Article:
Systems Operations and Fishing.

There is a pleasant dream where the world is black and white, problems are discreet, and solutions are straightforward. People that live in this dream are an obstacle unto themselves. The harsh reality is that we struggle daily to simplify things because they tend to be so complex. Most choices lead to outcomes that have both positive and negative aspects. This includes the choice of inaction (wrongfully referred to as "not choosing"). When presented with options, by and large people tend to make decent choices. The conundrum is identifying good options when none are presented. This skill, in many people, just plain sucks.

There is an old proverb: "Give a man a fish and you have fed him for today. Teach a man to fish and you have fed him for a lifetime." Perhaps I am oversimplifying fishing, but I struggle to adapt this proverb to systems operations. Perhaps it is due to the intangible nature of computing, but the one-step-closer proverb fits better (at least in my twisted brain): "Fix a man's car, and he can drive to the repair shop. Teach man to fix his car and he can go where he pleases." Why is this better? Perhaps it is just how my mind works. Perhaps it is because of the way symptoms present:

Dave: my car has issues.
Carl: what's wrong with it?
Dave: not sure.
Carl: why do you think it has issues?
Dave: It seems sluggish when pulling onto the interstate.
Carl: so it accelerates inadequately?
Dave: I guess.
Carl: What kind of car do you have again?
Dave: a brown one.
Carl: Uh, I mean make and model.
Dave: a Ronda Jackel.
Carl: is that carbureted or fuel injected?
Dave: um... um... it's got carbs.
Carl: really? what year?
Dave: oh, 2007.
Carl: okay, it's fuel injected.
Dave: oh, yeah.. That's right.. it's the Jackel GT, with the sports pack.
Carl: That has low-profile tires; are they properly inflated?
Dave: I think so, they look good.
Carl: when was the last time you checked?
Dave: last week, when I filled up. It costs like $58 to fill up. Gas prices are crazy!
Carl: thinks
Carl: Wow, where did you find high-test gas at that price?
Dave: Oh, I put 87 octane in that... that expensive stuff is a sham...
Carl: really? who told you that?
Dave: Alan
Carl: Who's Alan?
Dave: This great guy who taught me to fish.

Most people simply have no idea how their systems operate. They just know they are supposed to "go." Now, the purpose of this rant is really not to complain about car owners and their lack of knowledge (I'm one of them!), but rather to ask a wider audience about techniques to make the Carl's of the world better at their jobs.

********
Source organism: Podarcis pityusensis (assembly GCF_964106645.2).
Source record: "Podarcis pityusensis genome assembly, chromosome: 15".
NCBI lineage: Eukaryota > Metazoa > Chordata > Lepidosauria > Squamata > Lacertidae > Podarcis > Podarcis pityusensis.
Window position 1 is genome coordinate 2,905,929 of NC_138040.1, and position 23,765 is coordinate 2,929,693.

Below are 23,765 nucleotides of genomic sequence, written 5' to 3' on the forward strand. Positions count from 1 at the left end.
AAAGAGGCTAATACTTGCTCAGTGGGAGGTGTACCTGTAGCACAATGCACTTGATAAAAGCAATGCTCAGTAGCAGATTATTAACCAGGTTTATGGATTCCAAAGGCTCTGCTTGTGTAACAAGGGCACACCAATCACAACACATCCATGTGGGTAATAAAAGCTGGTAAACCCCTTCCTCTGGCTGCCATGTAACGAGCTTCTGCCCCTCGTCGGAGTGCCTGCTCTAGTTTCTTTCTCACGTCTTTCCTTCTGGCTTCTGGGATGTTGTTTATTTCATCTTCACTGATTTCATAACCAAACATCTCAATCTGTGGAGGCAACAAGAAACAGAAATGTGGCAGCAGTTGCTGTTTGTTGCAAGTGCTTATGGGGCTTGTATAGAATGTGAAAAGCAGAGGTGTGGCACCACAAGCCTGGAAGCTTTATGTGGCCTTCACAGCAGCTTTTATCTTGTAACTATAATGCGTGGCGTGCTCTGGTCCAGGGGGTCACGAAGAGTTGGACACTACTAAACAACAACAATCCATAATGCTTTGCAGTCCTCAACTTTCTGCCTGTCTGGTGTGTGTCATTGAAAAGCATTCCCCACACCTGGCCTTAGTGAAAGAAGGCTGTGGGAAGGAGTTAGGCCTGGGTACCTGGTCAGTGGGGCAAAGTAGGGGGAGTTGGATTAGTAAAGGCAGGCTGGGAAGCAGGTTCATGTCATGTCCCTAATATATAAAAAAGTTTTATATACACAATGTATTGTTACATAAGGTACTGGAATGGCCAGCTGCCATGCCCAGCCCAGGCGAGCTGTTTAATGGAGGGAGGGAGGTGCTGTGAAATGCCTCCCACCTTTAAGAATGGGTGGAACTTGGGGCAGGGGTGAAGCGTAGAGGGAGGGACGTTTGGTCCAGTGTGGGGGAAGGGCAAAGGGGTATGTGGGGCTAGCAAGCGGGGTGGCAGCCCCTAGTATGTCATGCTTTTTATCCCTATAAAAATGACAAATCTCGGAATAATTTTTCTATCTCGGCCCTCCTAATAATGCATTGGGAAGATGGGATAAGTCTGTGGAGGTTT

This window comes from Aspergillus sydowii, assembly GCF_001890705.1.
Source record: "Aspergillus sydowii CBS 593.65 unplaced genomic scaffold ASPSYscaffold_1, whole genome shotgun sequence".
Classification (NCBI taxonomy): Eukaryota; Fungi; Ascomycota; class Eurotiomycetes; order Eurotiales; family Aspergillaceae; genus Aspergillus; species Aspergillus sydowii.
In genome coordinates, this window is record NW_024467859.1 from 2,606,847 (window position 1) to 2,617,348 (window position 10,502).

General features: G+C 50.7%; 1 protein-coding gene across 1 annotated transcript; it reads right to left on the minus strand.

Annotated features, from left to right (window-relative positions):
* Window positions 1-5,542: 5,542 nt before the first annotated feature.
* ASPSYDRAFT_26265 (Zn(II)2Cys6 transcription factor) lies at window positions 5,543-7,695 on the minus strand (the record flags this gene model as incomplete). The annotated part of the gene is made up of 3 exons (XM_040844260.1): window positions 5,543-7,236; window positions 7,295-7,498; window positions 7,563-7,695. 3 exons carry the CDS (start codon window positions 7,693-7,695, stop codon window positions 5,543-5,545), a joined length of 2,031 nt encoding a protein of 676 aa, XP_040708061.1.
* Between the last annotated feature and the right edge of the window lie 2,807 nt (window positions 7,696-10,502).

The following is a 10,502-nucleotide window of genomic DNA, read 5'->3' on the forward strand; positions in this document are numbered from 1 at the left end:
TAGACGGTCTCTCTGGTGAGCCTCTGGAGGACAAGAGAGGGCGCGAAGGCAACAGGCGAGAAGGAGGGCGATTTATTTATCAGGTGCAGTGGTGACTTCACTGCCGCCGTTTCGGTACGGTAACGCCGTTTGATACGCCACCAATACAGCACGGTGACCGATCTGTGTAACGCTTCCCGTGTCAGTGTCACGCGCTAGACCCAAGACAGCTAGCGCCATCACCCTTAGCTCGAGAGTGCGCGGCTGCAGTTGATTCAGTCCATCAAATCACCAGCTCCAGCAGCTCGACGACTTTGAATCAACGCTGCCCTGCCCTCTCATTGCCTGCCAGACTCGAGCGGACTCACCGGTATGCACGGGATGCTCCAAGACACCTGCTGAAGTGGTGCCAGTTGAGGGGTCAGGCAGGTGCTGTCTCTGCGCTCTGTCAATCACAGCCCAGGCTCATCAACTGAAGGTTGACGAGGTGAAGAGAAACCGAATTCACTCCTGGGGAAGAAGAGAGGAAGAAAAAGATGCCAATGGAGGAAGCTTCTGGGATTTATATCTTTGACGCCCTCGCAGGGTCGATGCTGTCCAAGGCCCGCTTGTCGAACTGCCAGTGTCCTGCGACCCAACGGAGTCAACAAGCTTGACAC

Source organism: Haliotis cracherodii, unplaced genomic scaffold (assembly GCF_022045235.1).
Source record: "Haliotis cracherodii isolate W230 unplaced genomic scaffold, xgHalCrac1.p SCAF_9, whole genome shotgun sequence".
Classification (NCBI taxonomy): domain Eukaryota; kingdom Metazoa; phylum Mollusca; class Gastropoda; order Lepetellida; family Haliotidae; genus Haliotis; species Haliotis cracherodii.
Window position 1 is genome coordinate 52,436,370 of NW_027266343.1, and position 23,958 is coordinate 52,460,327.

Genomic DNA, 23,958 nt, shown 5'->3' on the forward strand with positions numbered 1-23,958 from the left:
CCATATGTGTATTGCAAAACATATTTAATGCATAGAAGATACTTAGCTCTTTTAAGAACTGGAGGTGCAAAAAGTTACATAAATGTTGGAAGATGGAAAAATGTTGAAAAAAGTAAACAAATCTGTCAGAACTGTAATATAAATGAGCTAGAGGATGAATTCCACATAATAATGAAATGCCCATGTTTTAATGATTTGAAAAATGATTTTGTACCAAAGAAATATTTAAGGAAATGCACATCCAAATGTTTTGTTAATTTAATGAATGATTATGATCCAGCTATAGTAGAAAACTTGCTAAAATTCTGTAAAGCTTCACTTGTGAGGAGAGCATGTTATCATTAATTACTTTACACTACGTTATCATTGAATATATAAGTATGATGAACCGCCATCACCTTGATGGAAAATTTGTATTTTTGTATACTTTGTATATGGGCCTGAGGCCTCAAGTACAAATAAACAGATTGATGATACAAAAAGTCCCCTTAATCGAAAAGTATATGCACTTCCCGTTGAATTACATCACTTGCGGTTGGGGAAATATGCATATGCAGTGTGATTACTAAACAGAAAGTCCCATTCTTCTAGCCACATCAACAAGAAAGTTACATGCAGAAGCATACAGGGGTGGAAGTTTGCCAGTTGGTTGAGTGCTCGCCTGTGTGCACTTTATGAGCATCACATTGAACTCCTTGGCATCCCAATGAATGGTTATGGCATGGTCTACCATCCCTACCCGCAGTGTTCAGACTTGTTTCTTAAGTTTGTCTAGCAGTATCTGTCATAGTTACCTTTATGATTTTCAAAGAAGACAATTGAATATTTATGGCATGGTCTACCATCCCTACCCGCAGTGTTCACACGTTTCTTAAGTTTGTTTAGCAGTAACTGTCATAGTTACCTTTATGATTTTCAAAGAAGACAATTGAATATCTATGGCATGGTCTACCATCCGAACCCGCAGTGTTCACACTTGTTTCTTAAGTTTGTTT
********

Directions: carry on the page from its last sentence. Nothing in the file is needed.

Computing systems, like cars, can be immensely complex systems. When things go wrong, as they so often do, I feel you need someone who knows every single part. Not only should they know the part, they should know who built the part, why they built the part, when it was introduced into the system, what component it obsoleted, and what general advantages (and disadvantages) the newer part has over the older part. In car-speak, you should know who invented fuel-injection and when the industry transitioned, what advantages (and disadvantages) FI has over carburetor-based design. That should extend to every other part of the car down to the rubber on the tires and the stitching method used on the seat upholstery.

Note that I said "I feel you need someone..." I know a few people that can walk into a room with systems engineers and (knowing nothing about systems operations) assess a situation, ask a handful of high-level questions that results in at least two engineers slamming their heads into their desks. I call these people "Critical Thinkers." Critical Thinkers have the ability to critically think (surprise surprise), as well as understand other people's thought processes and deduce where they did not think critically.

Critical Thinkers are hard to come by, but they are out there. People with experience in computer science and operations are a little less hard to come by. It would make sense to take a Critical Thinker and teach them systems. However, to be really good at operations work, it takes years (probably five to ten). What is more challenging is finding a good Critical Thinker that actually wants to work in systems operations. What I constantly strive to do is mold people with solid technical skills and knowledge into critical thinkers. This brings us to the heart of this post.

I can hardly articulate my method of teaching critical thinking skills. Much of it is teach-by-example, but that has serious shortcomings in critical thinking scenarios. I could really use some breadth in my teaching/mentoring techniques. Does anyone have any good training materials that could be used to develop critical thinking skills? How do you cultivate and improve intuition?


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